It is becoming a more common practice for career spammers to include another authors' articles with their own spam sales messages without the authors' permission. While this situation is not your fault, you can be proactive in tracing the origin of the spam ezine to demonstrate to the complainant that you are not happy with your name and works being abused.

While dealing with spam complaints is frustrating and time consuming, it is very necessary - your hosting account is at risk.

Why are web hosts so touchy about spam?

In the supply of Internet services, usually the host is not the "top of the food chain". Most web hosts have upstream providers. One spam email complaint not acted upon can risk their association with their upstream provider. Even if the host is the top of the heap, a spam complaint directed to relevant government authorities can initiate a formal investigation and a fine could also be imposed. There is also the danger of civil law suits etc. Spam can be a very messy and costly business.

What if I'm the victim of a spammer?

As a webmaster and with a very available email address, you'll no doubt get an increasing amount of spam over time. If you find one (or all) to be particularly annoying, you can do something about it.

Firstly, locate the mail server of origin in the header data and then pay a visit to the site itself. Most ISP's will have on their Contacts page an address you can email specifically for abuse. Even if that particular server was only the last mail server the message travelled via before hitting your inbox, in many cases they will approach the next server along, and so on. If there is no specific "abuse" address, try sending your complaint to another address shown on their site.

In your note to the company, ensure you are professional and that you include a copy of the header information. Without the header information, your complaint is destined for the Recycle bin.

How can I reduce the levels of spam I receive?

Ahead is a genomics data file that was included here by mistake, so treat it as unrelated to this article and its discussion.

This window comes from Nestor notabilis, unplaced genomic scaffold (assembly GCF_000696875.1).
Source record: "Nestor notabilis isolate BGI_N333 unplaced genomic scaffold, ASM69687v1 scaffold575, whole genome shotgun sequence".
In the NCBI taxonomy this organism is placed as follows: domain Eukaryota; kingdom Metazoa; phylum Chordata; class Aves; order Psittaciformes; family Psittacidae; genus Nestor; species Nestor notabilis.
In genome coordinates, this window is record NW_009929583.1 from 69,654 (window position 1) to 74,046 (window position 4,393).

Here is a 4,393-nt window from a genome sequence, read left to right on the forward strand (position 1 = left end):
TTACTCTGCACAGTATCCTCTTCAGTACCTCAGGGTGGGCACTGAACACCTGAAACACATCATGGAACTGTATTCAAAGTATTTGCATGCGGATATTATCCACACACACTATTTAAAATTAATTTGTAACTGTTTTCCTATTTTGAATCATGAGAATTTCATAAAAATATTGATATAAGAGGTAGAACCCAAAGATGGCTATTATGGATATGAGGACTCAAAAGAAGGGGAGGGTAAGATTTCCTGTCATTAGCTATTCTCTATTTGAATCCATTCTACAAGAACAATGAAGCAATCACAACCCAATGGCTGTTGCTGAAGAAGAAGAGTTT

There's a couple of relatively strategies you can use. First off, always read the details of a subscription offer - never subscribe directly via the "subcribe now!" boxes. If they don't have a details page, it's not worthwhile taking the risk that you may get more than you bargained for. A reputable subscription offering will make it very clear about what will be done with your data. If the details page doesn't mention something along the lines of:

Your email address will not be distributed to any other party for any purpose

it's probably best to avoid the subscription.

In regards to your own web site, if you wish to display an email address link instead of using a form processing script, the best way to avoid ending up on a spam list is to implement code that will confuse email harvesting software.

Email harvesting software has become the best friend of every spammer. All the spammer has to do is point it at a web site and the software will pick out every email address on the site. Then it follows links to other sites and repeats the process.

Here's some sample code you can use that will reduce the effects of email harvesters:

Sample Javascript:

<script language="Javascript">
<!--
var name = "you"
var domain = "yourdomain.com"
document.write("<a href='mailto:" + name + "@" + domain + "'>")
document.write(name + "@" + domain)
document.write("</a>")
//-->
</script>